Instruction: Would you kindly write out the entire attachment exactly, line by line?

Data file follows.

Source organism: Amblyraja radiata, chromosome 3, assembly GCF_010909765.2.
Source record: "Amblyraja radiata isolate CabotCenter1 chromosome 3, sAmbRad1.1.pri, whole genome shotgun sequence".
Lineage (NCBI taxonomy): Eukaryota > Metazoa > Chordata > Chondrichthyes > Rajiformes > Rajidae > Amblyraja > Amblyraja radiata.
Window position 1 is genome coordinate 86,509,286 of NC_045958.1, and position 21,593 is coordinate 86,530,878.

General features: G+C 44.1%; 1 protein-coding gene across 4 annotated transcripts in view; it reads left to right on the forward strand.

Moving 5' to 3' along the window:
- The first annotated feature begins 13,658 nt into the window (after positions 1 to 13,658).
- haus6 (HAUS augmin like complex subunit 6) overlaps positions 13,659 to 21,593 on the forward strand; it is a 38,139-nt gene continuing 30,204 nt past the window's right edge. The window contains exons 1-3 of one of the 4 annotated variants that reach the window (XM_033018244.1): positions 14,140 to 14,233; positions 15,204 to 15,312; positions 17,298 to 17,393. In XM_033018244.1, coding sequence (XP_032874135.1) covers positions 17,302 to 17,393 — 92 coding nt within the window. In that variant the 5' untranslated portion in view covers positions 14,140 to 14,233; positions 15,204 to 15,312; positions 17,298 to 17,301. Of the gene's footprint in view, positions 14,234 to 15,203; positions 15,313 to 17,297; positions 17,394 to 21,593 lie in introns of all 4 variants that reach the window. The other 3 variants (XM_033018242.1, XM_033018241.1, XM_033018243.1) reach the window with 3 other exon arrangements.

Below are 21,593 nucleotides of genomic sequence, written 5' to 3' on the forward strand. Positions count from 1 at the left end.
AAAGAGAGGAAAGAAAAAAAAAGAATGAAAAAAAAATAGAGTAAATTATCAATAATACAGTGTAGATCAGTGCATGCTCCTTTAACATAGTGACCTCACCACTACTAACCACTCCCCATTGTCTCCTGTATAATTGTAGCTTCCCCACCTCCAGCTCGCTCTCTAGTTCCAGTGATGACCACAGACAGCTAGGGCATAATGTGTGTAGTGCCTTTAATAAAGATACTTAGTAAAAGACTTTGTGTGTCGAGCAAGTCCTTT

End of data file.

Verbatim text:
Source organism: Amblyraja radiata, chromosome 3, assembly GCF_010909765.2.
Source record: "Amblyraja radiata isolate CabotCenter1 chromosome 3, sAmbRad1.1.pri, whole genome shotgun sequence".
Lineage (NCBI taxonomy): Eukaryota > Metazoa > Chordata > Chondrichthyes > Rajiformes > Rajidae > Amblyraja > Amblyraja radiata.
Window position 1 is genome coordinate 86,509,286 of NC_045958.1, and position 21,593 is coordinate 86,530,878.

General features: G+C 44.1%; 1 protein-coding gene across 4 annotated transcripts in view; it reads left to right on the forward strand.

Moving 5' to 3' along the window:
- The first annotated feature begins 13,658 nt into the window (after positions 1 to 13,658).
- haus6 (HAUS augmin like complex subunit 6) overlaps positions 13,659 to 21,593 on the forward strand; it is a 38,139-nt gene continuing 30,204 nt past the window's right edge. The window contains exons 1-3 of one of the 4 annotated variants that reach the window (XM_033018244.1): positions 14,140 to 14,233; positions 15,204 to 15,312; positions 17,298 to 17,393. In XM_033018244.1, coding sequence (XP_032874135.1) covers positions 17,302 to 17,393 — 92 coding nt within the window. In that variant the 5' untranslated portion in view covers positions 14,140 to 14,233; positions 15,204 to 15,312; positions 17,298 to 17,301. Of the gene's footprint in view, positions 14,234 to 15,203; positions 15,313 to 17,297; positions 17,394 to 21,593 lie in introns of all 4 variants that reach the window. The other 3 variants (XM_033018242.1, XM_033018241.1, XM_033018243.1) reach the window with 3 other exon arrangements.

Below are 21,593 nucleotides of genomic sequence, written 5' to 3' on the forward strand. Positions count from 1 at the left end.
AAAGAGAGGAAAGAAAAAAAAAGAATGAAAAAAAAATAGAGTAAATTATCAATAATACAGTGTAGATCAGTGCATGCTCCTTTAACATAGTGACCTCACCACTACTAACCACTCCCCATTGTCTCCTGTATAATTGTAGCTTCCCCACCTCCAGCTCGCTCTCTAGTTCCAGTGATGACCACAGACAGCTAGGGCATAATGTGTGTAGTGCCTTTAATAAAGATACTTAGTAAAAGACTTTGTGTGTCGAGCAAGTCCTTT